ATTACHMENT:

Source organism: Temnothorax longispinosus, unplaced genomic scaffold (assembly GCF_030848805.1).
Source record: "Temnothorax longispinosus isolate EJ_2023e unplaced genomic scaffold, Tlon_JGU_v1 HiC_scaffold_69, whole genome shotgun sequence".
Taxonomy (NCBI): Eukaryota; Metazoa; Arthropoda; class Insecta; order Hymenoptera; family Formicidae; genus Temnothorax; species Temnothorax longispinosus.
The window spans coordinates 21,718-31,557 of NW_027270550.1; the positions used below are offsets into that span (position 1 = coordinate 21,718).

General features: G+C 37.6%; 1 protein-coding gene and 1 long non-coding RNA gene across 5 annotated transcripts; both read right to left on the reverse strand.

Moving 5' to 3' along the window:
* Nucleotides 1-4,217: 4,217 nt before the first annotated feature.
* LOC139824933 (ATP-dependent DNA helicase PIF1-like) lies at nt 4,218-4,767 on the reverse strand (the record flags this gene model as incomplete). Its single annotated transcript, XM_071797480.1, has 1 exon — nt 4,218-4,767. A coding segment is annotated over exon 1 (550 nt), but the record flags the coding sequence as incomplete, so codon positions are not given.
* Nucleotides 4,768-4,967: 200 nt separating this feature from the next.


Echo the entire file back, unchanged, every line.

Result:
Source organism: Temnothorax longispinosus, unplaced genomic scaffold (assembly GCF_030848805.1).
Source record: "Temnothorax longispinosus isolate EJ_2023e unplaced genomic scaffold, Tlon_JGU_v1 HiC_scaffold_69, whole genome shotgun sequence".
Taxonomy (NCBI): Eukaryota; Metazoa; Arthropoda; class Insecta; order Hymenoptera; family Formicidae; genus Temnothorax; species Temnothorax longispinosus.
The window spans coordinates 21,718-31,557 of NW_027270550.1; the positions used below are offsets into that span (position 1 = coordinate 21,718).

General features: G+C 37.6%; 1 protein-coding gene and 1 long non-coding RNA gene across 5 annotated transcripts; both read right to left on the reverse strand.

Moving 5' to 3' along the window:
* Nucleotides 1-4,217: 4,217 nt before the first annotated feature.
* LOC139824933 (ATP-dependent DNA helicase PIF1-like) lies at nt 4,218-4,767 on the reverse strand (the record flags this gene model as incomplete). Its single annotated transcript, XM_071797480.1, has 1 exon — nt 4,218-4,767. A coding segment is annotated over exon 1 (550 nt), but the record flags the coding sequence as incomplete, so codon positions are not given.
* Nucleotides 4,768-4,967: 200 nt separating this feature from the next.